Hydrogen in action

It is not just road travel where hydrogen can have an impact; it is also beginning to make inroads in rail transportation. To further progress its hydrogen train portfolio, Siemens is collaborating with Canadian fuel cell manufacturer Ballard Power Systems to develop a modular and scalable traction system with fuel cells that can be integrated onboard its Mireo train platform. The technology is particularly appealing to areas of Europe that have not yet benefited from electrification of the rail network because of high cost. Moving from diesel trains to fuel cell trains that link with a network of fuel cell buses would provide a cost-effective solution to reduce carbon emissions.

Hydrogen is not the only solution, but is part of the remedy when combined with electrification

There are applications where hydrogen and fuel cells can also play a significant role in the oceans. However, the heavy fuel demand for larger ocean-going vessels and the long distances they travel make it impractical for alternative propulsion. But when you get into coastal waters with local shipping such as ferries then the opportunities abound. Here, there are already electric ferries powered by batteries and it seems these applications would make perfect sense for hydrogen-powered boats.

Pros and cons of electric and hydrogen

The crux of much of the discussion comes down to the power itself – electricity and hydrogen. One of the major quandaries is that moving to electric cars will only be carbon-free if the electricity that charges the batteries comes from renewable sources. The same charge can be laid at the door of hydrogen. Its production from water electrolysis is traditionally an energy intensive process and this, in the past, has been one of the major hurdles that has prevented the technology becoming mainstream.

Figures show that energy use is higher for the transport sector than any other end-use sector

In general, if you use an electric car with a battery you directly use the power coming from the grid to charge the battery. If you use the electricity to generate hydrogen, then there is an additional step required of transporting that fuel to a filling station before using it to charge the fuel cell. This additional step could be a challenge or an advantage. A battery is charged on demand from the grid, whether there is overcapacity or not. Hydrogen can be generated at the most cost-effective time. It would generally require its own renewable generation system but can also utilise spare renewable energy that is not required for the grid. The hydrogen produced can then be stored until it is required by the vehicle.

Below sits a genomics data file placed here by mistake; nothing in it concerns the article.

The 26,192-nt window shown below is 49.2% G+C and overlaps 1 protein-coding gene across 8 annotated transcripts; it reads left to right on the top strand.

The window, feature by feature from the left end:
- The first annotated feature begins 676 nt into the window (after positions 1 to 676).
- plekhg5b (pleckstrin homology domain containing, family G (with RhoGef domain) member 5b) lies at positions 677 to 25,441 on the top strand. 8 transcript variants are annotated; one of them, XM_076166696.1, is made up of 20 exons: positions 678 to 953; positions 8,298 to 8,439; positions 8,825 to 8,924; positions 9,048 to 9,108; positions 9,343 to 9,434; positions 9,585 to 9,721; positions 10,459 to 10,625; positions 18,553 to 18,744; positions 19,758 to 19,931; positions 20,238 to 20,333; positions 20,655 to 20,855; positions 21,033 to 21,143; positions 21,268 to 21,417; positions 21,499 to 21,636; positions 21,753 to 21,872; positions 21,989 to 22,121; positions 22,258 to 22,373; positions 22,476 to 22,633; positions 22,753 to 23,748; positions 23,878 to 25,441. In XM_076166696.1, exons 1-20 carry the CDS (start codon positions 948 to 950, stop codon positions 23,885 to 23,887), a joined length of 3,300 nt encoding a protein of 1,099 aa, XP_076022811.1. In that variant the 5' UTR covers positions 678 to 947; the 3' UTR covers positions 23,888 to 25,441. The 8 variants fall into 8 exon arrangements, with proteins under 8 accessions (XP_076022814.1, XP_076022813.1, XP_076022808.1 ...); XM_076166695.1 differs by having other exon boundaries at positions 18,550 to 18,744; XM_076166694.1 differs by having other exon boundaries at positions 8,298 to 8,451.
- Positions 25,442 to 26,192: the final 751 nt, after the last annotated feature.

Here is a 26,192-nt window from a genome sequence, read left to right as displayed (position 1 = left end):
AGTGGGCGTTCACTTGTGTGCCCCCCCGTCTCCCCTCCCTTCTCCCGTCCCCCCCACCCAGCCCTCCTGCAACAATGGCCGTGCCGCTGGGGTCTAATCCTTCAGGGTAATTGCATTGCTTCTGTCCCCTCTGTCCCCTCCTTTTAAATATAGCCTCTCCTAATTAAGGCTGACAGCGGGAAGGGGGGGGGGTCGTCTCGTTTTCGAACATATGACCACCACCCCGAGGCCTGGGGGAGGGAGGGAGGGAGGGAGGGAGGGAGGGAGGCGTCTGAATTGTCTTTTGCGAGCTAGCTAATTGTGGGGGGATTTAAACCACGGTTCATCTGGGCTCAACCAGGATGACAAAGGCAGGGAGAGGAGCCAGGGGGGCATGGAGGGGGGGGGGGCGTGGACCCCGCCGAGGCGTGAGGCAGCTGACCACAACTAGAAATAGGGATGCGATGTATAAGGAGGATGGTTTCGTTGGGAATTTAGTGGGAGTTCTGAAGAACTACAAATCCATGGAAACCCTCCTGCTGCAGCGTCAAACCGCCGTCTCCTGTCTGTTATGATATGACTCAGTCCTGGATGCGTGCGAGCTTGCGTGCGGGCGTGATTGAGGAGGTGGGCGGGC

The normal tried and trusted method of producing hydrogen is using the steam reforming process, in which steam reacts with natural gas to produce synthetic gas or syngas (CO, H2). The steam reforming process is highly energy intensive and it has traditionally relied on natural gas as its energy source. However, that hurdle has been overcome with Siemens’ introduction of industrial applications for generating e-Hydrogen via electrolysis of water with the energy required for this process coming from renewable sources that are completely free of CO₂ emissions from the beginning.

In order to produce e-Hydrogen, Siemens has developed the Silyzer portfolio family: an innovative electrolysis system based on PEM technology. PEM takes its name from the proton exchange membrane, which is permeable to protons (H+) but tight for gases and electrons. In other words, this kind of membrane acts as an electrical isolator between the anode and cathode side as well as a physical separator, preventing hydrogen and oxygen from remixing.